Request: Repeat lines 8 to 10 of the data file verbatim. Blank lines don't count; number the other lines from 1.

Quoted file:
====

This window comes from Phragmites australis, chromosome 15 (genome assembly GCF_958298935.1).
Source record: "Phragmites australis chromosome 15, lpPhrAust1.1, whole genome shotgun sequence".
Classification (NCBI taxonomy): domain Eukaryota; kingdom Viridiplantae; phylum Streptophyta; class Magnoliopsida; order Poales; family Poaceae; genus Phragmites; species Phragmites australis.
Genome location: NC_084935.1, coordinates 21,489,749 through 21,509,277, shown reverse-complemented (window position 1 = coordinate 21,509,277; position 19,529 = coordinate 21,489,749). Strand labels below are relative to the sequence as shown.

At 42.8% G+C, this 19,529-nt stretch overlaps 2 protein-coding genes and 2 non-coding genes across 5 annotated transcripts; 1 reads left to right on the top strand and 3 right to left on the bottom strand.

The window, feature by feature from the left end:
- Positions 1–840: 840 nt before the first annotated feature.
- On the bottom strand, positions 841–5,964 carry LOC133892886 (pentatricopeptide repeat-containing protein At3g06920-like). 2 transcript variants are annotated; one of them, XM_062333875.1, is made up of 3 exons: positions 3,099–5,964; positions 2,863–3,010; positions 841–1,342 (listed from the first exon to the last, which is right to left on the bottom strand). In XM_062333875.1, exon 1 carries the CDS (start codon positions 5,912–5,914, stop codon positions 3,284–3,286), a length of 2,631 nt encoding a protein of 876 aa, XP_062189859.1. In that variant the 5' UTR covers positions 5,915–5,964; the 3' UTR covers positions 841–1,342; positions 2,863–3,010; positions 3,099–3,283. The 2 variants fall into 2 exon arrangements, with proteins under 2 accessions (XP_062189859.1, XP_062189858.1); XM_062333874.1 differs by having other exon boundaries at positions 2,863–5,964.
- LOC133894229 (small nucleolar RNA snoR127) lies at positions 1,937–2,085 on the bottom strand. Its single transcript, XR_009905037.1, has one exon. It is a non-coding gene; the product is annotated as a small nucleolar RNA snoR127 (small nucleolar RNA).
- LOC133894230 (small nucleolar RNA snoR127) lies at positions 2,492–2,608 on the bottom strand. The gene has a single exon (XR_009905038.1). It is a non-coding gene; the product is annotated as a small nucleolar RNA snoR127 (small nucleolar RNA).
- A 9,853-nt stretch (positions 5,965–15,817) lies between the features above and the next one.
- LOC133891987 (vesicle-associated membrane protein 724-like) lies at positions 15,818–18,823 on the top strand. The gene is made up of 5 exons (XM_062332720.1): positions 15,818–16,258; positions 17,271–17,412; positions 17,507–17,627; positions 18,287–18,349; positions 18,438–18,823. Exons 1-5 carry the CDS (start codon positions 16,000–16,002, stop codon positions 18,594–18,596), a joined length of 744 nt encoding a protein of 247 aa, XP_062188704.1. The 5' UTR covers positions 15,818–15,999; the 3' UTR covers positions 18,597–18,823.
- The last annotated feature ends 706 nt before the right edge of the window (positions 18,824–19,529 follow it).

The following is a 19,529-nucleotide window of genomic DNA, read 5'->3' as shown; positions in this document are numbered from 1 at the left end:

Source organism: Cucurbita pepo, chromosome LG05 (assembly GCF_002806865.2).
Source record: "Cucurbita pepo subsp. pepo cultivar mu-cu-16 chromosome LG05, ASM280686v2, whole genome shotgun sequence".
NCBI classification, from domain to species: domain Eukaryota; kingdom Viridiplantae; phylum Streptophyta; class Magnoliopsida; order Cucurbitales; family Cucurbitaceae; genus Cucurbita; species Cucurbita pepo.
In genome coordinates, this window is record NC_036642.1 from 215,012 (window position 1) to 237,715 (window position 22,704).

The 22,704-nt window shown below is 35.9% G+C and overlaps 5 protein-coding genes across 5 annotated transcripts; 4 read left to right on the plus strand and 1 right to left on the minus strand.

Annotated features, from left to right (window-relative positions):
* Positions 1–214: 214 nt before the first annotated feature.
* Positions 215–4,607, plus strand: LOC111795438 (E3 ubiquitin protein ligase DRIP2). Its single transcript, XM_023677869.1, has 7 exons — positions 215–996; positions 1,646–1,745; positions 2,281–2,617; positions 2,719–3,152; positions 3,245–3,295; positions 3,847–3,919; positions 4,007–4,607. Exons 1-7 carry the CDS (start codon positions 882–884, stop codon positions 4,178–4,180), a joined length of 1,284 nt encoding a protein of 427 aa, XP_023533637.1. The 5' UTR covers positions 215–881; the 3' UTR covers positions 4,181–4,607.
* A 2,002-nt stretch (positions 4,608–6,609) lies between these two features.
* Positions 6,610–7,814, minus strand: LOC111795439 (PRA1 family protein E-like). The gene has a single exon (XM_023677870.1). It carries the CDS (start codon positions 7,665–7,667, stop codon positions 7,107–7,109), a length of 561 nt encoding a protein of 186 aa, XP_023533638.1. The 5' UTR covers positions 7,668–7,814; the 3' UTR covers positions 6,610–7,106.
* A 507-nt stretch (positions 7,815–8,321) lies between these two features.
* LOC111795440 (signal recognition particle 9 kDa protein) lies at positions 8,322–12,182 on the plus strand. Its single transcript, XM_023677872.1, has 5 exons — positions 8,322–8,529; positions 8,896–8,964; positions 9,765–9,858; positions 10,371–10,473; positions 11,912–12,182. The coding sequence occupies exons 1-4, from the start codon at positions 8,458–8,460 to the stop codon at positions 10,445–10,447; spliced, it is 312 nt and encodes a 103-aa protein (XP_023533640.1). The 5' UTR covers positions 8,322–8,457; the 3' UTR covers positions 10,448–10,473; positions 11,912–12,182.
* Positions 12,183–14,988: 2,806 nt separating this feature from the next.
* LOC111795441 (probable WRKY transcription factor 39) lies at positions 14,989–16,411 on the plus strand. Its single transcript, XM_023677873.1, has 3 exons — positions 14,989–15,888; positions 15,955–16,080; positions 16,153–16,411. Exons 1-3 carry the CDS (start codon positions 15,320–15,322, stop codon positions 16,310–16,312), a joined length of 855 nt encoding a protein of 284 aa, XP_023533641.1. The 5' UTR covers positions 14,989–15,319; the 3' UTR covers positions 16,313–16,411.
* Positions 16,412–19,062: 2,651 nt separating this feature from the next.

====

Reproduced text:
- On the bottom strand, positions 841–5,964 carry LOC133892886 (pentatricopeptide repeat-containing protein At3g06920-like). 2 transcript variants are annotated; one of them, XM_062333875.1, is made up of 3 exons: positions 3,099–5,964; positions 2,863–3,010; positions 841–1,342 (listed from the first exon to the last, which is right to left on the bottom strand). In XM_062333875.1, exon 1 carries the CDS (start codon positions 5,912–5,914, stop codon positions 3,284–3,286), a length of 2,631 nt encoding a protein of 876 aa, XP_062189859.1. In that variant the 5' UTR covers positions 5,915–5,964; the 3' UTR covers positions 841–1,342; positions 2,863–3,010; positions 3,099–3,283. The 2 variants fall into 2 exon arrangements, with proteins under 2 accessions (XP_062189859.1, XP_062189858.1); XM_062333874.1 differs by having other exon boundaries at positions 2,863–5,964.
- LOC133894229 (small nucleolar RNA snoR127) lies at positions 1,937–2,085 on the bottom strand. Its single transcript, XR_009905037.1, has one exon. It is a non-coding gene; the product is annotated as a small nucleolar RNA snoR127 (small nucleolar RNA).
- LOC133894230 (small nucleolar RNA snoR127) lies at positions 2,492–2,608 on the bottom strand. The gene has a single exon (XR_009905038.1). It is a non-coding gene; the product is annotated as a small nucleolar RNA snoR127 (small nucleolar RNA).